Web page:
Cappadocia is a historical region in Central Anatolia, largely in Nevşehir Province, in Turkey.
This bizarre but beautiful place located in the ancient region of Anatolia in modern day Turkey may be one of the oldest examples of continuous human habitation in the world. It is an incredible example of how people have shaped and modified the already unusual geology and yet retained the natural mystery of its rocky spires and eye-twisting landscapes. It is a UNESCO World Heritage Site and there are records from the 6th century BC that describe it, even then, as one of the oldest regions of the Persian Empire. The best examples of this form of human habitation can be found in the town of Göreme where sandstone deposits have been eroded into hundreds of spectacular toadstool shapes. In turn, these have been carved into by the inhabitants and turned into homes, monasteries, churches and even a police station. It currently has a population of 2,500 people and is one of the most famous historic tourist destinations in Turkey.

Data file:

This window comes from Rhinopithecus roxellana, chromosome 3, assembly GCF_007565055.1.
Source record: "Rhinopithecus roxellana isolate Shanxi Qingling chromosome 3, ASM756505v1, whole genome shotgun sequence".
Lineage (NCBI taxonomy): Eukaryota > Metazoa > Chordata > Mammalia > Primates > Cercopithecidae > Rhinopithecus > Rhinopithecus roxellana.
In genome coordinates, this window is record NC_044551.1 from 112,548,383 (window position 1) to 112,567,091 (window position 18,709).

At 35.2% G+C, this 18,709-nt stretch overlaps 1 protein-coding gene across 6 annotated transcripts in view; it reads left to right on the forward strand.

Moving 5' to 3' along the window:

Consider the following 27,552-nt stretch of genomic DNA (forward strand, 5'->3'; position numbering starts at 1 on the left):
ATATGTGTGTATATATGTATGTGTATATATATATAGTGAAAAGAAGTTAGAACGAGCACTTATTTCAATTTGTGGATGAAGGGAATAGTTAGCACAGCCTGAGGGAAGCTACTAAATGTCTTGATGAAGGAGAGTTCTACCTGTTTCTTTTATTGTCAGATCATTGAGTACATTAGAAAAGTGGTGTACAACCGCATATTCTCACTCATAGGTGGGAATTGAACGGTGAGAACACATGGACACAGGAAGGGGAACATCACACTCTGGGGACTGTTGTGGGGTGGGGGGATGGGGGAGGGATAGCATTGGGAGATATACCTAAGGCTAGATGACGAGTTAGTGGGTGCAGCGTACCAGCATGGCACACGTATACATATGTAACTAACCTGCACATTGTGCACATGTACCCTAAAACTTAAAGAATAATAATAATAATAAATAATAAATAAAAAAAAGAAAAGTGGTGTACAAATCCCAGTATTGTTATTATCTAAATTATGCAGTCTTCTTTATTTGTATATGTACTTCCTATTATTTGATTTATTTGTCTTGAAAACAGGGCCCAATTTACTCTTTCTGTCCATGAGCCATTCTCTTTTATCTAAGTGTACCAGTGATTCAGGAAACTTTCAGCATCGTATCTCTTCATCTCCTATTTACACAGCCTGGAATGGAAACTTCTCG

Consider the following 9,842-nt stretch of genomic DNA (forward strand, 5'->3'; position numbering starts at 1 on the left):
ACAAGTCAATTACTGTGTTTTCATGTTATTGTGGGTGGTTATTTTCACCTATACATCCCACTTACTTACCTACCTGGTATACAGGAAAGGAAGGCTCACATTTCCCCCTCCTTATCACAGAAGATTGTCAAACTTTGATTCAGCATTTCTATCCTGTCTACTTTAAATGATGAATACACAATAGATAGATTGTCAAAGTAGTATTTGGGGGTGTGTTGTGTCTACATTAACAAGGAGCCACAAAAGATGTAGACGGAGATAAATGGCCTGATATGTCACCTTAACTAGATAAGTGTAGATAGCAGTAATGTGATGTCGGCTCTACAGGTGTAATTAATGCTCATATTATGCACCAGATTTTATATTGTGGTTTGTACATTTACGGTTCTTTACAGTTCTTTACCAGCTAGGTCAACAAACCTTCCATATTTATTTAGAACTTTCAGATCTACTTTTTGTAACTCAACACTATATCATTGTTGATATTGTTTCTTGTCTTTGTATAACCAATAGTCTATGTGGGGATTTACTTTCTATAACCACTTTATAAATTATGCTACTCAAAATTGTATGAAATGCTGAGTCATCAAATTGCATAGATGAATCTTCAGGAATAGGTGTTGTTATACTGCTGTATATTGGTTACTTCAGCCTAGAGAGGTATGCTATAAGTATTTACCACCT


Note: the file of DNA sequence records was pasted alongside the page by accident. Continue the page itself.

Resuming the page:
Cappadocia was known as Hatti in the late Bronze Age, and was the homeland of the Hittite power centred at Hattusa. After the fall of the Hittite Empire, with the decline of the Syro-Cappadocians (Mushki) after their defeat by the Lydian king Croesus in the 6th century, Cappadocia was ruled by a sort of feudal aristocracy, dwelling in strong castles and keeping the peasants in a servile condition, which later made them apt for foreign slavery. It was included in the third Persian satrapy in the division established by Darius, but continued to be governed by rulers of its own, none apparently supreme over the whole country and all more or less tributaries of the Great King.